Emerson’s collaboration with Karen Cook and their students, beginning in the late 1970s, produced the first research program testing the basic tenets of power-dependence theory and extending its scope. The experimental setting that Cook and Emerson developed, in which subjects negotiated the terms of exchange through a series of offers and counteroffers, became the prototype for studying power in exchange networks and was adopted by numerous other scholars, including many who proposed competing theories to explain the distribution of power in exchange networks. After Emerson’s untimely death in 1982, Cook’s work with Toshio Yamagishi (and, more recently, with other students of Cook’s) continued to modify and expand the theory, including development in 1992 of a new algorithm for predicting the distribution of power in the network as a whole, rather than within dyadic relations.
At the same time that Cook and Emerson were developing their research program, other scholars, particularly Edward Lawler and Linda Molm, were drawing on concepts from power-dependence theory to develop their own theories of power and related processes. Their work introduced ideas and concepts that were not part of Emerson’s original formulation: greater attention to cognition and affect in exchange, consideration of punitive as well as rewarding actions in exchange, and analysis of different forms of exchange. In the late 1970s and early 1980s, Bacharach and Lawler integrated power-dependence theory’s analysis of structural power with bargaining theories’ analyses of tactical power. Traditional work on bargaining neglected the power structure within which parties negotiate; Lawler and Bacharach used ideas from power-dependence theory to fill that gap. Molm’s (1997) work on coercion in exchange also focused more attention on strategic power use and expanded the theory to include punishment and coercion, arguing that both reward power and coercive power are derived from dependence on others, either for obtaining rewards or avoiding punishment, and potentially can be explained by the same principles.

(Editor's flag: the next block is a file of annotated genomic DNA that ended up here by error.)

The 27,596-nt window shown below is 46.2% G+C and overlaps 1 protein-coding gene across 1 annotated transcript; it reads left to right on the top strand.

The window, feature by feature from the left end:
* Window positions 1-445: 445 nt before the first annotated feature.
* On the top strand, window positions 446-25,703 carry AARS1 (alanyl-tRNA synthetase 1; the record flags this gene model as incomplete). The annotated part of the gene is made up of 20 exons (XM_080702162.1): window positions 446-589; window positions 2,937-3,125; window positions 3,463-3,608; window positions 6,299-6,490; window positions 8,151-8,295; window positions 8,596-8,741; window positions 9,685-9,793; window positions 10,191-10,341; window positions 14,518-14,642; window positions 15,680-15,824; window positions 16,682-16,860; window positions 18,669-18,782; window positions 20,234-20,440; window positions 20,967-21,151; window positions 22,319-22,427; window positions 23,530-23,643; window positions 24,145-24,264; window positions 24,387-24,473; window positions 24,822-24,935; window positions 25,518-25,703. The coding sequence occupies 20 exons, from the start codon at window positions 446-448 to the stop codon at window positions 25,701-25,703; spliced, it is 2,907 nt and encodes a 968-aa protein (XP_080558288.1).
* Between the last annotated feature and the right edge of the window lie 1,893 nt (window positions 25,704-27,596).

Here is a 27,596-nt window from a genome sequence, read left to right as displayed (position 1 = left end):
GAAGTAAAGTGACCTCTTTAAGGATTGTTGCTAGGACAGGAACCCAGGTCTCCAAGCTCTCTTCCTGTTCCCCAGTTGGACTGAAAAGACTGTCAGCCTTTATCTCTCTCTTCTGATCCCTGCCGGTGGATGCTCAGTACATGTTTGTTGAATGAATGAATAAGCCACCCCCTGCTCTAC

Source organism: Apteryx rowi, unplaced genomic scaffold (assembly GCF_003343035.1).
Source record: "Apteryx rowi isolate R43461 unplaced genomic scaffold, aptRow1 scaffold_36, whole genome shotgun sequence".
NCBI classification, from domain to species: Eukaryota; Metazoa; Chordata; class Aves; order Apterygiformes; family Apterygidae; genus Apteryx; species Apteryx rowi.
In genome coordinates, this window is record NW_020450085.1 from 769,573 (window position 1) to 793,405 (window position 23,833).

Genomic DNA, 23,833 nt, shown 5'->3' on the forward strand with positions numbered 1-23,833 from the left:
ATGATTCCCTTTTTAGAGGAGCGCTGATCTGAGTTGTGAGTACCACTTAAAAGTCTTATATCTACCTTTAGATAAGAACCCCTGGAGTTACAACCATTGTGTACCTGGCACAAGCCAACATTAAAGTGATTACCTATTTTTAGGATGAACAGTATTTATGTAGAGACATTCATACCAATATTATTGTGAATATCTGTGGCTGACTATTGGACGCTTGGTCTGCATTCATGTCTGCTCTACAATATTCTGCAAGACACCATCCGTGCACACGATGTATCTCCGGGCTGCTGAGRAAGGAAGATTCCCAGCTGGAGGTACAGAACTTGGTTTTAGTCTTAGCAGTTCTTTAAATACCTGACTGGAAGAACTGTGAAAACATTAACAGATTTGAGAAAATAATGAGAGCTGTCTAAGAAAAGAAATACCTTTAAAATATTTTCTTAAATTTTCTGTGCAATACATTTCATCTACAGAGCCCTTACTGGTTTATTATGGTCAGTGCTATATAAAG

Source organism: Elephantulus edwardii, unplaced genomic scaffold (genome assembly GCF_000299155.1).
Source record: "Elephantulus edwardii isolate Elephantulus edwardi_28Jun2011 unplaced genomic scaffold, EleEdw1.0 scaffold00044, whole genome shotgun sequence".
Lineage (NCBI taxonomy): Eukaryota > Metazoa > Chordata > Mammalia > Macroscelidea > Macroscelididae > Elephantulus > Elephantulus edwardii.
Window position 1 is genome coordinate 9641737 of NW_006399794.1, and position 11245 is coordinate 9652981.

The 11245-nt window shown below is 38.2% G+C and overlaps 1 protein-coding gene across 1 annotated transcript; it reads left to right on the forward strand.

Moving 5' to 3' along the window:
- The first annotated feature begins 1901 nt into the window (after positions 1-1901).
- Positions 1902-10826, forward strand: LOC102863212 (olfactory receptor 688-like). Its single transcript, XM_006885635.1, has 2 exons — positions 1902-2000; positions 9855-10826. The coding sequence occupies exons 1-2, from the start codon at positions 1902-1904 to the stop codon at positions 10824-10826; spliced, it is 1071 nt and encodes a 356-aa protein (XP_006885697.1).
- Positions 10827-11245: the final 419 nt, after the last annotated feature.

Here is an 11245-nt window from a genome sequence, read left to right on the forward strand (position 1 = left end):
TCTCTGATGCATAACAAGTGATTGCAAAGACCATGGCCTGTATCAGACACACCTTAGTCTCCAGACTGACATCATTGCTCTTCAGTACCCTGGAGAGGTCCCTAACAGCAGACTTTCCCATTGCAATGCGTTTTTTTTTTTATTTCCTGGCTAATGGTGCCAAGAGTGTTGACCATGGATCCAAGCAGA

The two most recent developments among power-dependence researchers are the shift from the study of power and inequality to the study of integrative outcomes such as commitment, trust, and affect, and the expansion of both theory and research to include different forms of exchange: reciprocal as well as negotiated direct exchange, generalized or indirect exchange, and productive exchange. Lawler’s affect theory of exchange (and his earlier, related work with Jeongkoo Yoon and Shane Thye on relational cohesion) initiated the first line of work, and the work of Molm and her students on comparisons of negotiated and reciprocal exchange (and, most recently, generalized exchange) initiated the latter. Both lines of work are now continued by a growing number of power-dependence theorists.
- Cook, K. S. & Emerson, R. M. (1978) Power, equity and commitment in exchange networks. American Sociological Review 43: 721—39.
- Emerson, R. M. (1972) Exchange theory, part I: a psychological basis for social exchange; Exchange theory, part II: exchange relations and network structures. In: Berger, J., Zelditch, , Jr., & Anderson, B. (eds.), Sociological Theories in Progress, vol. 2. Houghton Mifflin, Boston, MA, pp. 38—87.
- Lawler, E. J. (2001) An affect theory of social exchange. American Journal of Sociology 107: 321—52.
- Molm, L. D. (1997) Coercive Power in Social Exchange. Cambridge University Press, Cambridge.